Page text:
Thursday 8 October 2015

Happy National Poetry Day!

I learned this morning that this is also World Octopus or Cephalopod Day, so here is an octopus from a reconstruction of Nestor's Palace in Homer's 'sandy Pylos' in the western Peloponnese. We visited this remarkable site five years ago. Over 1000 Linear B tablets came to light on this place alone.

And now for a little poetry. Alexander Pope may not be in vogue these days, but his rhymed version of The Odyssey gives a flavour of the storyline in the old epic (and it is a version that is out of copyright). What follows (in blue) are three excerpts from Pope, concerning the arrival of Odysseus' son, Telemachus, at Nestor's Palace. Telemachus is anxious for news of his father, who left his island home of Ithaka to fight in the Trojan War. Nestor is making animal sacrifices on the beach when his visitor arrives. 

Reconstruction of Nestor's Palace floor in the Chora Museum - octopus motif

Now on the coast of Pyle the vessel falls,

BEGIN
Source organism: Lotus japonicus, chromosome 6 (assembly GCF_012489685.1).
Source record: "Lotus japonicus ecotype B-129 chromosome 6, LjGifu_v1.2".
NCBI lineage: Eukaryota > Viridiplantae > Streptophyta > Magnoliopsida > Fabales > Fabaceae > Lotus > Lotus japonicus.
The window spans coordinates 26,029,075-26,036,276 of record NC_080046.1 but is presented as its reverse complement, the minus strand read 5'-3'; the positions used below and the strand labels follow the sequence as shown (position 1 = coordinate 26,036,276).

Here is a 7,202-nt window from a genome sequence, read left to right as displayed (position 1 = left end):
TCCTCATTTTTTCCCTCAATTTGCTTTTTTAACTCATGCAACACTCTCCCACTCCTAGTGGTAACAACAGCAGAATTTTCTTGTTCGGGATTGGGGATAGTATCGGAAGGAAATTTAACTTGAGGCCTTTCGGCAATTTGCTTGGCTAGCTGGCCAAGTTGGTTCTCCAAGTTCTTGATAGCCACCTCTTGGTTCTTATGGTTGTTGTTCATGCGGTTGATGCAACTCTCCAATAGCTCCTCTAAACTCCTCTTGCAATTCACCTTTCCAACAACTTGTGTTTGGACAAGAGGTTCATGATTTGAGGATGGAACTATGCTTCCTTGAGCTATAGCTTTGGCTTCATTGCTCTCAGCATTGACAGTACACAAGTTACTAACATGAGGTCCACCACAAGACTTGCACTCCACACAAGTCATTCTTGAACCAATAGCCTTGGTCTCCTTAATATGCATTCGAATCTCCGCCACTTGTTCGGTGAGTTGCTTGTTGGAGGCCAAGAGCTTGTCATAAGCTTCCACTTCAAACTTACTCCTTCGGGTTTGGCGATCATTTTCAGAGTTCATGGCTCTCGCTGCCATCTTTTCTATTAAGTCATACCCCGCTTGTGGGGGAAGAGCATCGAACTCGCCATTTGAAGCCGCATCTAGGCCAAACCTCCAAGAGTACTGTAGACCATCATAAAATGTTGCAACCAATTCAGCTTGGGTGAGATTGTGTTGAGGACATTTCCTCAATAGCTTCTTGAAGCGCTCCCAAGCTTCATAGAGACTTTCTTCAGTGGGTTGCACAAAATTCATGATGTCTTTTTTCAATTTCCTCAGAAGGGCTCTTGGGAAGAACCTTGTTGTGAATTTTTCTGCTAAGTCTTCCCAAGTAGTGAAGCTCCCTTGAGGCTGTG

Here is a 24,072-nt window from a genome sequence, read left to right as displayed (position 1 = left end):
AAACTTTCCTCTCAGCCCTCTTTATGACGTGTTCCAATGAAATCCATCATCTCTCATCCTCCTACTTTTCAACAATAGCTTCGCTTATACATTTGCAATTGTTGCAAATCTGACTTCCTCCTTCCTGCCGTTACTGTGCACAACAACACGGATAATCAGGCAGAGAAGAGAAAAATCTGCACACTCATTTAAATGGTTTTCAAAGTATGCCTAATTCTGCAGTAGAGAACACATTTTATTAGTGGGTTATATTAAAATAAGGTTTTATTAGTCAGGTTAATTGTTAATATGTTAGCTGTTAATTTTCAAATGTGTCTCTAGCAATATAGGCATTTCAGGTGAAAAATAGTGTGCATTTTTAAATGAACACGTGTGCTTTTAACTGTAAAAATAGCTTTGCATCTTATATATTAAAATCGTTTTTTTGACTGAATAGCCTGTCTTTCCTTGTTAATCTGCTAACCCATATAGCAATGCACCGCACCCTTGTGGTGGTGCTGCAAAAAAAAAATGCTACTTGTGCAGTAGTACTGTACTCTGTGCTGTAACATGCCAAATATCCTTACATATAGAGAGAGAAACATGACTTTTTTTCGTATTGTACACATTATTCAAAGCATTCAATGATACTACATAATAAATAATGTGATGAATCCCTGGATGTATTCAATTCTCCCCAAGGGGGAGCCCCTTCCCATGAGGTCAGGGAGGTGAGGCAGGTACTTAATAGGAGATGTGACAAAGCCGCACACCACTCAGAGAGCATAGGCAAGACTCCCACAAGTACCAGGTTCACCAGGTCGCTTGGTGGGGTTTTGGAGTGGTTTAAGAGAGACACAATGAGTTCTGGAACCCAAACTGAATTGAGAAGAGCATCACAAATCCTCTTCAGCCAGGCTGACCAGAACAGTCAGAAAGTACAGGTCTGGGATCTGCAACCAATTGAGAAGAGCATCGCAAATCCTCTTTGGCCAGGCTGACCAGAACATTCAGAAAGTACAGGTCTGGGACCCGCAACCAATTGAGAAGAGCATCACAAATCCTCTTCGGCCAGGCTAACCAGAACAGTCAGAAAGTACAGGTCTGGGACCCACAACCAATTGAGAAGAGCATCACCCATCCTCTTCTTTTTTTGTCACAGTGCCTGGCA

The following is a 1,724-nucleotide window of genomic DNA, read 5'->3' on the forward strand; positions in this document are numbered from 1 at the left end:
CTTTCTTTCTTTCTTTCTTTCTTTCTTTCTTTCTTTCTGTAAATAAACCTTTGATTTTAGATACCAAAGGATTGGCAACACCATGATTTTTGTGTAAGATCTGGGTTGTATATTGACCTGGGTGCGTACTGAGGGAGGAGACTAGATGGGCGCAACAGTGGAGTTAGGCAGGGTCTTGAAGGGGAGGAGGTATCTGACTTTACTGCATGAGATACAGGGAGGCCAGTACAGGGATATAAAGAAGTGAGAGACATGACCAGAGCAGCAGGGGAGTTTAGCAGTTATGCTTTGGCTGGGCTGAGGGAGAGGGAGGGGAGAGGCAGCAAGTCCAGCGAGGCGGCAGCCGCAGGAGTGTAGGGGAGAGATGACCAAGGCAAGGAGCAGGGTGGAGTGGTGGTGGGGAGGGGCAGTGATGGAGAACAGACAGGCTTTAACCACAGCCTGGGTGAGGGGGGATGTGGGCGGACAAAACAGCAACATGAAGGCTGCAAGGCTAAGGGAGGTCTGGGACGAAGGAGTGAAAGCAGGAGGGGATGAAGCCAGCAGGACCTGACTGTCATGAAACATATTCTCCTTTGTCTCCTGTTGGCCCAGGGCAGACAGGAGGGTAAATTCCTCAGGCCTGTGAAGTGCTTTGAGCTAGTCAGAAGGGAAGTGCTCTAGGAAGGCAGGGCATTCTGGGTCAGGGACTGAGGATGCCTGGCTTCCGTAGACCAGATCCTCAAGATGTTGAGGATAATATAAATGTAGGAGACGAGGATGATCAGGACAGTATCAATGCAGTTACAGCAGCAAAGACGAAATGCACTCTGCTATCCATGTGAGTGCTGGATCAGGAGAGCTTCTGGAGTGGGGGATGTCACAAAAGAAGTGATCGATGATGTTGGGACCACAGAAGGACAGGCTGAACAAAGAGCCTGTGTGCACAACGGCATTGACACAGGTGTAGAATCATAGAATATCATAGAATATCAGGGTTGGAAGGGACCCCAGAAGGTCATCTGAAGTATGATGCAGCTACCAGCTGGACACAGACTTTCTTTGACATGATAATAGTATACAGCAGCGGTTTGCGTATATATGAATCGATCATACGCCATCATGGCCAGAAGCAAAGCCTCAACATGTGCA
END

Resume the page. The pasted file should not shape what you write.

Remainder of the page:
Before old Neleus’ venerable walls.

There, suppliant to the Monarch of the Flood,

At nine green theatres the Pylians stood.

Each held five hundred (a deputed train),

At each, nine oxen on the sand lay slain ...

Reconstruction of the Megaron floor in Nestor's Palace, Museum at Chora

Full for the port the Ithacensians stand,

And furl their sails, and issue on the land.

Telemachus already press’d the shore . . .

The Throne Room, with a huge central hearth

The youth of Pylos, some on pointed wood,

Transfix’d the fragments, some prepared the food:

In friendly throngs they gather to embrace
Their unknown guests, and at the banquet place.

Pisistratus was first to grasp their hands,

And spread soft hides upon the yellow sands;

Along the shore th’ illustrious pair he led,

Where Nestor sate with youthful Thrasymed.

from Alexander Pope's version of The Odyssey Book III. You can read the whole chapter here

Reconstruction of Nestor's Palace

Nestor's Palace - as it is now

  • If I was suggesting a good modern translation of The Odyssey, it would be the one by Richard Lattimore
  • You might be interested in Adam Nicolson's book, The Mighty Dead: Why Homer Matters, which I have just started to read.
  • And, of course, the poem, 'Ithaka' by Cavafy is one of my all time favourites. 
  • More octopuses! John Pinsent (1922-1995), a Classical scholar and Reader in Greek at Liverpool University, wrote a study called 'The Iconography of Octopuses: a First Typology' (BICS 25, 1978) about the development of octopus representations in late Mycenaean vase painting. I remember him giving a fascinating lecture on the subject in Newcastle when we were undergraduates. 

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